How to delete multiple Packages using PowerShell with ConfigMgr 2012 SP1


How many times have you had the need to delete multiple packages in a ConfigMgr test site?  In order to do this, you right-click on the package and select Delete.  You get presented a welcome screen, then you are asked if you want to see more information.  If you select no, then you are presented a summary screen, progress and then a completion screen (in which you need to click close).  That is something like six clicks just to delete a package.  In addition, you cannot multi-select a bunch of packages and delete them.  So, if you have 100 packages that you want to delete, you are looking at about 600+ clicks.  I am not sure about you, but that does not sounds like fun.

After launching PowerShell (this can be done from the ConfigMgr Admin Console), you can avoid all of these clicks with just a few commands.

If you just simply want to remove a package without using the console and have to click through all dialogs, simply use the following command:

Remove-CMPackage-Name“Test Package”Force

The Name parameter does take wildcards, so if you have multiple packages with a common name (i.e. Test Package 1, Test Package 2, etc.), then you can simply add the asterisk:

Remove-CMPackage-Name“Test Package*”Force

Using –Force means that it will not prompt you for confirmation to delete the package.

Now, say you want to delete all packages that don’t have an empty Manufacturer field, 1E packages or Microsoft packages.  Use the following command to get all of the package names:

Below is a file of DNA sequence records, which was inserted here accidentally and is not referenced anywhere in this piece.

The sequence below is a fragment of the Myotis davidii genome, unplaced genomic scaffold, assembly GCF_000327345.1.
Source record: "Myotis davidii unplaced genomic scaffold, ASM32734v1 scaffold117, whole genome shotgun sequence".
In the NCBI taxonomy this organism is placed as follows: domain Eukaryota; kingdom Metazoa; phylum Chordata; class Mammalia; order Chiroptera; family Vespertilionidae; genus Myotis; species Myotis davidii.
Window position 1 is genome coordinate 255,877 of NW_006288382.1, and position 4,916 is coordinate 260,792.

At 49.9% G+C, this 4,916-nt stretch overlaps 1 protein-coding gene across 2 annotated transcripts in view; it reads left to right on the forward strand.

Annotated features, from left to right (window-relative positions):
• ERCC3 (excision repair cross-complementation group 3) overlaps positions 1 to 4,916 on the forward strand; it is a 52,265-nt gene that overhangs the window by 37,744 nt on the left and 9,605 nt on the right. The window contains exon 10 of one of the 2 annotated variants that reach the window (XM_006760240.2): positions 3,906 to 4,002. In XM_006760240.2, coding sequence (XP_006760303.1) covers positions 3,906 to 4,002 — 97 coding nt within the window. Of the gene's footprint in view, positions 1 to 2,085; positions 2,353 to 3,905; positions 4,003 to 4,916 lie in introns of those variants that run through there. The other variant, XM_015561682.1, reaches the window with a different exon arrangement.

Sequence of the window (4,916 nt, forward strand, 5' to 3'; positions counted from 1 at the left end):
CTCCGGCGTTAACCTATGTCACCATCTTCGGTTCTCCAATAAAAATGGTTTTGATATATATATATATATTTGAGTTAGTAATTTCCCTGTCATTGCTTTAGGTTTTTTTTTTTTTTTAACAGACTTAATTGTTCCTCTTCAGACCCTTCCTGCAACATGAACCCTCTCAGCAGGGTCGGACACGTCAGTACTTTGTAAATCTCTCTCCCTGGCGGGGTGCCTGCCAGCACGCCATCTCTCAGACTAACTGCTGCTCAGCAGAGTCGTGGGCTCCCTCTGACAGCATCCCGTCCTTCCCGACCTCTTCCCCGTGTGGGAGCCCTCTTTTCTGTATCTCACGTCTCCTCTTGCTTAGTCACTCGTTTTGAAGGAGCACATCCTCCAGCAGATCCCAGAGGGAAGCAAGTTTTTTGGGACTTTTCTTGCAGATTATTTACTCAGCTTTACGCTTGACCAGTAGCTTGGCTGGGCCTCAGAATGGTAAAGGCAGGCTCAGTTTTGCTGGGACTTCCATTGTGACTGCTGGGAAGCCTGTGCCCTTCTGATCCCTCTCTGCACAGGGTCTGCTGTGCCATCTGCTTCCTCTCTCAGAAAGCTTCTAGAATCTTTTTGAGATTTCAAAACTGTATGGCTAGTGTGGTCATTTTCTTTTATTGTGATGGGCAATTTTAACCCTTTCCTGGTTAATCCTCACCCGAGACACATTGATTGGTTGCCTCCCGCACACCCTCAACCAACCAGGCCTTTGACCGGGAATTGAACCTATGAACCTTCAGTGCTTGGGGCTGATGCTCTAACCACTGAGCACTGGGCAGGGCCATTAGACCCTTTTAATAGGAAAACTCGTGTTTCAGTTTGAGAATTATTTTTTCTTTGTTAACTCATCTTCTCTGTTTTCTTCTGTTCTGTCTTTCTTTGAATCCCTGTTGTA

$pkgs=Get-CMPackage|Where-Object {$_.Manufacturer -ne“”-and$_.Manufacturer -ne“1E”-and$_.Manufacturer -notlike“Microsoft*”} |SelectName

You can then just type $pkgs at the command prompt to see all of the packages that meet the criteria.

If you want to check to see what will happen before deleting all of the packages (in other words, there is no undo Embarrassed smile), run the following command:

$pkgs|% {Remove-CMPackage-name$_.Name -WhatIf}

This will display what kind of damage will be done before anything happens.

When the results are what you expect, run the following command:

$pkgs|% {Remove-CMPackage-name$_.Name -Force}

If you want to confirm each package deletion, simply leave the –Force off and it will have you confirm each one.  Remember, there is no Recycle Bin so use this with extreme care.

Mike Terrill | Systems Management Practice Lead

To explore this issue further, or discuss other industry challenges, contact us at, or join our LinkedIn forum, 1E INSIDEV1EW.

If you found this article helpful, please take a moment to share it with your contacts using the social media buttons to the left.

about Mike Terrill

Mike Terrill is the Product Manager for Windows Migrations and User-centric Application Management at 1E. He is focused on Windows Systems Management and Operating System Deployment using Microsoft and 1E technologies. Mike's specializes in System Center 2012 Configuration Manager and he has been using this product since Systems Management Server (SMS) 1.2. He has designed, architected, implemented, and worked with some of the leading top Fortune companies. In his previous role at 1E as the Systems Management Practice Lead, Mike's last project in 1E Professional Services included deploying System Center 2012 Configuration Manager and Windows 7 to a 450K seat environment.  Mike is also the founder and user group leader for the Arizona Systems Management User Group (, and blogs at

Would you like to share your thoughts?

Your email address will not be published.

Please type the characters of this captcha image in the input box